Miss Representation

Misrepresentation. This word is the new toss up to describe women in modern culture and it could not be more accurate. The recent documentary Miss Representation, which can be streamed on Netflix, explores the disconnect between women and the roles we play in media. The film’s description is stated as an investigation of how “mainstream media’s often disparaging portrayals of women contribute to the under-representation of females in positions of leadership.” What does this mean? It means as we peel back the layers of our modern American culture, there is still a sufficient lack of women in leadership positions.

“Disparaging Portrayals.” Sex. Domestication. Objectification. Dehumanization. These are all ways women have been degraded through the media. Advertisements display women as objects of men’s sexual desires, tools used for pleasure. A growing number of female roles on television and cinema portray women as rather unsophisticated and dependent characters, who lack the complexity of the male figures. Young children, who are impressionable, grow up viewing these images and portrayals of women. These portrayals will shape a young girl to believe what her true worth in society is. And of course, in contemporary society a female is more valued by her appearance than her wit and intelligence, leading young girls to believe that is all that matters.

So can we really be surprised at the underrepresentation of women? Hillary Clinton, presidential candidate in 2008, was constantly put down for her gender. Often commentary on her campaign would focus more on the fact that she was a woman than on the causes she was representing. Comments such as, “she’s well-spoken for a woman”  undermined her actual arguments. Women already in leadership roles bare the huge burden of the media’s constant concentration on their appearance. Even the way we describe women in leadership roles  is discouraging. A woman who is passionate and determined is often called “pushy” or “bossy” whereas a male of the same characterization is often called “ambitious” or “persuasive”.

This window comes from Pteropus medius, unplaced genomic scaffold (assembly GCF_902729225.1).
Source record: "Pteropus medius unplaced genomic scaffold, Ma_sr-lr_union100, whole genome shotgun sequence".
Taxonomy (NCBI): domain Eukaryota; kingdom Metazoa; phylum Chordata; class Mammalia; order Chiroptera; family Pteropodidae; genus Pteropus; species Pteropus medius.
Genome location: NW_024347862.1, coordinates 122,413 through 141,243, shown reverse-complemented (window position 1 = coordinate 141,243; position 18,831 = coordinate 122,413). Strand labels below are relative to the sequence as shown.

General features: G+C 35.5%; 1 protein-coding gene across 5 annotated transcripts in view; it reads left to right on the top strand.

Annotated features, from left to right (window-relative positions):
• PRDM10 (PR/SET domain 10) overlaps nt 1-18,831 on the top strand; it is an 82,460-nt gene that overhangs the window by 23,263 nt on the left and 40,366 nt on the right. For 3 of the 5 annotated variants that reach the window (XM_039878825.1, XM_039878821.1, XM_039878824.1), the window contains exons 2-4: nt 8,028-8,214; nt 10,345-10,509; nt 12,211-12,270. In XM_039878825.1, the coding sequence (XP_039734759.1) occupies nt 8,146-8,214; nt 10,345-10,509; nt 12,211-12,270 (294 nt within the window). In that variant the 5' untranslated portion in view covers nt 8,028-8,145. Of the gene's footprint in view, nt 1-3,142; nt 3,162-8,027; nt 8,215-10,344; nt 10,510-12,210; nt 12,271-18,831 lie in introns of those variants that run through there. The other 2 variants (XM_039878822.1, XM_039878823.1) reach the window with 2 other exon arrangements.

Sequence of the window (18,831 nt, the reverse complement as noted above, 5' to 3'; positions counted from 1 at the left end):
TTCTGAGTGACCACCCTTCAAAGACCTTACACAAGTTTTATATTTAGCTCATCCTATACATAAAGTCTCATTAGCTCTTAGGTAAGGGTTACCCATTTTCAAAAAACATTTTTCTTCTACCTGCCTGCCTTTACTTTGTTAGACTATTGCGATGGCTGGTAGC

The film is an amazing exploration of these issues and their effects on young girls, but no film will change our current circumstances. As there continues to be light shed on the issue of women’s rights, exposing the existing equality gap, there should be more of an uproar from the women in our society. We need to ensure that as young females, we are empowering each other and demanding a change. If we stand together, anything is possible.

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